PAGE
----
On August 14, 2021, the earth trembled in Haiti with such violence that it caused more than 2,200 victims and the number of buildings destroyed or seriously damaged exceeded 130,000. That catastrophe was one more in a long series of large-magnitude seismic movements that have hit the Central American and Caribbean region since time immemorial. The earthquakes in Guatemala (1976), Nicaragua (1972), Mexico (2017), El Salvador and many others are of sad memory, due to their terrible consequences for the population. The region has such a complex network of encounters between tectonic plates and active faults that, if seismic movements of lesser magnitude were taken into account, we can assure that tremors are a daily occurrence for the inhabitants of the region. For those who study these natural phenomena, the active tectonics of the Central American region constitutes a unique natural laboratory for the knowledge of seismic activity and the calculations of the danger associated with it.
Our guest today in Hablando con Científicos, María Belén Benito, University Professor in the area of Mechanics of Continuous Media and Theory of Structures of ETSI Topography, Geodesy and Cartography from the Polytechnic University of Madrid (UPM) has extensive experience in the study of seismology, hazard and seismic risk in Spain, Latin America and the Caribbean. At present she participates in the project KUK THE APPEALwhich studies the structure and 4D evolution of the lithosphere in Central America and its implications in calculating the hazard and seismic risk.
Kuk Ahpán is made up of two coordinated subprojects. The first, led by Diego Córdoba, a researcher at the Complutense University of Madrid, aims to improve current knowledge of the structure of the lithosphere from the seabed to the mantle and determine the sources where earthquakes and tsunamis are generated. . The second subproject, called KUK–THE APPEAL-RS, is coordinated by María Belén Benito and its objective is to evaluate the seismic hazard and the risk it represents for the population using the most recent results provided by seismic stations on land and in space.
The project, explains María Belén Benito during the interview, makes it possible to develop models that make it possible to calculate seismic risk, that is, the degree of losses that can be expected if movements of the crust take place that have previously been estimated as dangerous. Applied to a specific place or population, it is essential to know which structures can collapse and which can resist without collapsing but which, as a consequence of the seismic movement, may be damaged to the point of being uninhabitable. Another aspect to assess is the number of victims possible there may be, etc. These risk calculations are essential to estimate what means will be necessary to respond to emergencies, for example, number of ambulances, hospital beds, resources necessary to assist people who may become homeless and the infrastructure necessary to care for them and provide them with shelter and assistance after the earthquake. Having determined in advance the most stable and least exposed areas of a city where camps can be set up to accommodate the victims, etc.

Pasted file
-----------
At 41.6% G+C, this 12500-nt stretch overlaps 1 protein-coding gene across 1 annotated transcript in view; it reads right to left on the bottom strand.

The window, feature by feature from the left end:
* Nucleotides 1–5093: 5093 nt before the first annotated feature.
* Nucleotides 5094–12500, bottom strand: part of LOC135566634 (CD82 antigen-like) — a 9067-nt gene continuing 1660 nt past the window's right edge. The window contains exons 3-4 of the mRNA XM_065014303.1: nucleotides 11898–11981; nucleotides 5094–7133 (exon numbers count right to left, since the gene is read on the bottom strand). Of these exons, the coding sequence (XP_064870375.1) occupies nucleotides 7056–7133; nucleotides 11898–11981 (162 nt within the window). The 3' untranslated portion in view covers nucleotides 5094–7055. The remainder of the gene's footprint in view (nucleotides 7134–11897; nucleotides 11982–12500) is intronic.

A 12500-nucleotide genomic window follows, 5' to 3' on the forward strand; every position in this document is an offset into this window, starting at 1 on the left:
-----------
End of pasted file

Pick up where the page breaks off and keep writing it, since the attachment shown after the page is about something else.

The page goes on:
Knowing the risks allows us to measure the response and, most importantly, save lives. The protection of the population against these phenomena depends on many factors, one of them and fundamental is prevention through exercises and drills that provide the inhabitants with knowledge of how they should react to an earthquake, this preparation can provide a few vital seconds in many cases . Another aspect of risk assessment consists in detecting vulnerable structures that are susceptible to collapse in the event of an earthquake. This prior knowledge allows the development of reinforcement strategies that reduce the risk of collapse.
The establishment of early warning systems allow the population to receive warnings prior to the arrival of the seismic wave or a tsunami. Belén Benito comments that in Central America there is a project consisting of placing sensors on the faults that monitor their movement, so that if a rupture occurs, the sensor captures it and sends a warning signal. Since the electromagnetic signal travels at the speed of light (300,000 km/s) and the seismic wave is much slower (about 7 km/s), the warning can give people a few vital seconds to protect themselves and put on safe, in addition to facilitating quick orders to stop trains and vehicles, to schedule the shutdown of nuclear power plants, etc.
In the project KUK Ahpán participates institutions from Honduras, Guatemala, Nicaragua, Dominican Republic and Norway and Spain.
I invite you to listen to María Belén Benito, University Professor in the area of Mechanics of Continuous Media and Theory of Structures of ETSI Topography, Geodesy and Cartography from the Polytechnic University of Madrid (UPM).
Project KUK AHAPAN